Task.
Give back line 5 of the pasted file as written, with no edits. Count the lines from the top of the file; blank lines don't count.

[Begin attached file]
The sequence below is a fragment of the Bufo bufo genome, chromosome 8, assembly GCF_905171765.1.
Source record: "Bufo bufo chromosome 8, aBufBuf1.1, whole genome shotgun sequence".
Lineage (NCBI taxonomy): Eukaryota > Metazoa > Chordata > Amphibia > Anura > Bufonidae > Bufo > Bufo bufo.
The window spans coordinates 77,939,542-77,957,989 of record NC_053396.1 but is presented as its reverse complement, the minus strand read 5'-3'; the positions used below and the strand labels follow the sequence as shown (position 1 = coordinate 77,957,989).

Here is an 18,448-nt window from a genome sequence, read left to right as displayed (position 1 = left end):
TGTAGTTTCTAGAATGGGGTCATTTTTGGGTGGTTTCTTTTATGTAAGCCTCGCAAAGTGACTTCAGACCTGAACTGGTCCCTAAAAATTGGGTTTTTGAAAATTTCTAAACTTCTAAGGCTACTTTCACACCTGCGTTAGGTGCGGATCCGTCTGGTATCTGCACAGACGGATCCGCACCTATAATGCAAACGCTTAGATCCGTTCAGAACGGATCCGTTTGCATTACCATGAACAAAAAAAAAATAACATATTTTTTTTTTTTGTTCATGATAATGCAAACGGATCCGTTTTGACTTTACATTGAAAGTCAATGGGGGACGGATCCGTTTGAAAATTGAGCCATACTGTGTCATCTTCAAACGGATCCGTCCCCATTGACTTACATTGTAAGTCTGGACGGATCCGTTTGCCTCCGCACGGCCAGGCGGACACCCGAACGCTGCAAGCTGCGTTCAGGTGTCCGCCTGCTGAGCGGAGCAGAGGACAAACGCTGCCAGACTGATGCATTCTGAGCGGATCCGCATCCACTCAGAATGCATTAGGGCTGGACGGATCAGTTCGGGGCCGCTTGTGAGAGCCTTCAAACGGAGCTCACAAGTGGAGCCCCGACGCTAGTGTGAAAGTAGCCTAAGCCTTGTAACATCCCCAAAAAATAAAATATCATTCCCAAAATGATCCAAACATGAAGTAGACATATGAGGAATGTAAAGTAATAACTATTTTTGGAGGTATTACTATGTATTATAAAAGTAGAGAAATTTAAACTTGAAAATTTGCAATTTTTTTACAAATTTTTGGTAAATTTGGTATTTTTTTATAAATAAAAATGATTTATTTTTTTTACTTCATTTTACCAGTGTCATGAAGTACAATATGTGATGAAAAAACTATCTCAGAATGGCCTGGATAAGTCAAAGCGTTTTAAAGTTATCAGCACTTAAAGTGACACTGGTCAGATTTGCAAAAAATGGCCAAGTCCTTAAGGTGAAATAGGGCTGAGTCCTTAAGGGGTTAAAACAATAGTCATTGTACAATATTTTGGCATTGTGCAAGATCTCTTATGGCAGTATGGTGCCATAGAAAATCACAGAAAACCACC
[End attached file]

Here is an 18,448-nt window from a genome sequence, read left to right as displayed (position 1 = left end):